Either way, Anderson was 100 per cent in deep shit.

Stealing an Argentinean flag equated to imprisonment. He was in the clink, two Penguins players there to keep him company for daring to help him climb that pole, before a fortnight later, they were both released. That left Anderson on his own, in a country where he knew no-one, facing the prospect of hell.

At one point, he had a gun placed to his head. At another, he was strip-searched. Day-long interrogations were followed by the knowledge that a couple of Argentine generals ‘wanted to have me executed’ while others ‘wanted to make sure I served at least 10 years of hard labour’

Eventually, after two weeks in prison, and a further three months under house arrest, he was released, free to come home. But those three months, denied his freedom, now that is what fear feels like, not the prospect of facing the haka and the 1987 world champions.

Jeremy Davidson
Two-time British and Irish Lion Jeremy Davidson, centre, counts Anderson as a major influence on his career (Getty Images)

“I’m an empathetic person but there is another part of me, a ying and yang,” says Anderson now. “I’m competitive, driven. You have to be aggressive to play the game and I had to get myself right up there emotionally to get to the level I needed to be at to face the toughest players in world rugby.

“It was a mental thing; it came from the fact it took me so long to get to play for Ireland (he was 29 when he made his debut, 33 when he captained Ireland and faced down the Haka).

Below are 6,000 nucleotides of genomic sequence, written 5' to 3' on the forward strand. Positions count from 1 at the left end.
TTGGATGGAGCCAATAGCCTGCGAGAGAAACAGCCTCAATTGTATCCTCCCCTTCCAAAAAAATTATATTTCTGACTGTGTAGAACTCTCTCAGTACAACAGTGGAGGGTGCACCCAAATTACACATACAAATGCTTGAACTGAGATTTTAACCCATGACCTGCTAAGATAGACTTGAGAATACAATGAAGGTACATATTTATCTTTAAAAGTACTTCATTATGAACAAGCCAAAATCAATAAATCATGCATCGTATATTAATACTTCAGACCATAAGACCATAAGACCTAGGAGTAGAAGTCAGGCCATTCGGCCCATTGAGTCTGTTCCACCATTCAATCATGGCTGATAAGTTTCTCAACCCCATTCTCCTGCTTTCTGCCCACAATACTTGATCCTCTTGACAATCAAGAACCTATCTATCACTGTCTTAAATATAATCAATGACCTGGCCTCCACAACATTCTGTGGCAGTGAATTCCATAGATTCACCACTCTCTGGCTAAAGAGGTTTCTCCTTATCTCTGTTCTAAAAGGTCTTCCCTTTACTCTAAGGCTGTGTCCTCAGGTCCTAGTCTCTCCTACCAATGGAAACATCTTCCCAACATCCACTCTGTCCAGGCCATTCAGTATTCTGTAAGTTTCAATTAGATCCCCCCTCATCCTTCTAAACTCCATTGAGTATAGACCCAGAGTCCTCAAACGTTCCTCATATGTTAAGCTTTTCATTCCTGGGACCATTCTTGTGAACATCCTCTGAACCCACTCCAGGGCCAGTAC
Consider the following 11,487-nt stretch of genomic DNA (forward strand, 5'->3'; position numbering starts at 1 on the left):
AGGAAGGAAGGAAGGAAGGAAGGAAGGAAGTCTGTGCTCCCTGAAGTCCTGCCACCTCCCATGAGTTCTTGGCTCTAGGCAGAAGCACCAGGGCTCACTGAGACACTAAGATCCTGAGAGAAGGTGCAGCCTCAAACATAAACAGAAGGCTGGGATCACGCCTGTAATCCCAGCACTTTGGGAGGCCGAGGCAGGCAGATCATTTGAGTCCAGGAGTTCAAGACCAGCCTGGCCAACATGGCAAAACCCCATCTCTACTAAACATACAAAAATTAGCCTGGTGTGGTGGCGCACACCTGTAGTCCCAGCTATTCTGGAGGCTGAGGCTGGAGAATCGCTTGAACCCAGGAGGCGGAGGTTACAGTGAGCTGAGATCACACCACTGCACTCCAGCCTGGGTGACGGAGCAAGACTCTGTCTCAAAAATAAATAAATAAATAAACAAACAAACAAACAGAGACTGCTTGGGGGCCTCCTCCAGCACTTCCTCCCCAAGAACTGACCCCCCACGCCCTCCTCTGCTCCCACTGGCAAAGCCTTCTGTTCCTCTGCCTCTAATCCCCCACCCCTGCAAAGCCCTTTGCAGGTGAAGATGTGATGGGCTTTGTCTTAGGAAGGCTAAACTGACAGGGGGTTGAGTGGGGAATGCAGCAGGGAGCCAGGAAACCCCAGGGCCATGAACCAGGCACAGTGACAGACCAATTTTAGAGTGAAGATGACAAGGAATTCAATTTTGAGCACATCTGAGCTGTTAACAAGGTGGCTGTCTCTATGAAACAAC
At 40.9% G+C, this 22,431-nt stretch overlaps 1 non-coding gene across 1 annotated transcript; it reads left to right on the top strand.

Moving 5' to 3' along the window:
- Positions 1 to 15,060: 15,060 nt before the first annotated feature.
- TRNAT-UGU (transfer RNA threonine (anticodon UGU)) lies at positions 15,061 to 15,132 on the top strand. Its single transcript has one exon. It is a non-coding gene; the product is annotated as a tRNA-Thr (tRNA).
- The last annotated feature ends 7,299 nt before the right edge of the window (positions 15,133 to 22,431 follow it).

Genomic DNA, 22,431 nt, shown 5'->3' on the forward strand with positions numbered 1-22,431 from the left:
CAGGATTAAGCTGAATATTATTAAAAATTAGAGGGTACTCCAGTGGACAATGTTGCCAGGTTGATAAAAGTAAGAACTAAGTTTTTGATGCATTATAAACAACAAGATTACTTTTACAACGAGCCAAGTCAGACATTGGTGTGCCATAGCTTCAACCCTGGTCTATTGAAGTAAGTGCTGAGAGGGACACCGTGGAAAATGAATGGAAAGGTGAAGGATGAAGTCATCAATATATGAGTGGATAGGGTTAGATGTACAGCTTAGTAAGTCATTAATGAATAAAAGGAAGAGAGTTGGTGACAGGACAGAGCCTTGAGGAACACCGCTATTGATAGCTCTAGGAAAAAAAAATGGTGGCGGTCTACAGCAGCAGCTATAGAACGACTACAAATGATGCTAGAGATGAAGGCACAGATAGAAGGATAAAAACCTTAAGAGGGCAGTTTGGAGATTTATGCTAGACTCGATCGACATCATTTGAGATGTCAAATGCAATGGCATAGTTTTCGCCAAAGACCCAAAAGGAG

“As a kid, I didn’t pass the 11 plus exam. I didn’t pass my O Levels, either. I had to go back and repeat (the exams). So rugby, look rugby was where I decided to put down my marker. I said to myself, ‘if you want to do this, you need to be right up there, you have to be everything’.”

Jimmy Davidson (the former Ulster and Ireland coach) shaped him tactically, technically and physically. “Jimmy D taught me how to be mentally tough. He knew I had to be right at the edge to play and a lot of time I crossed the line to get the edge. You had to be whenever you played against so many international teams, particularly the All Blacks and France. If you didn’t meet them fire with fire, you were going to be shredded. It was part of my nature too, that aggression. But I also have a side that is very helpful, very caring, understanding.”

A queue of witnesses is willing to take the stand to back up Anderson’s assertion. Here’s Jeremy Davidson, currently coach of Brive, who Anderson mentored: “There’s a tough side there but most of all there’s empathy. He was very much the most influential man I met in rugby.”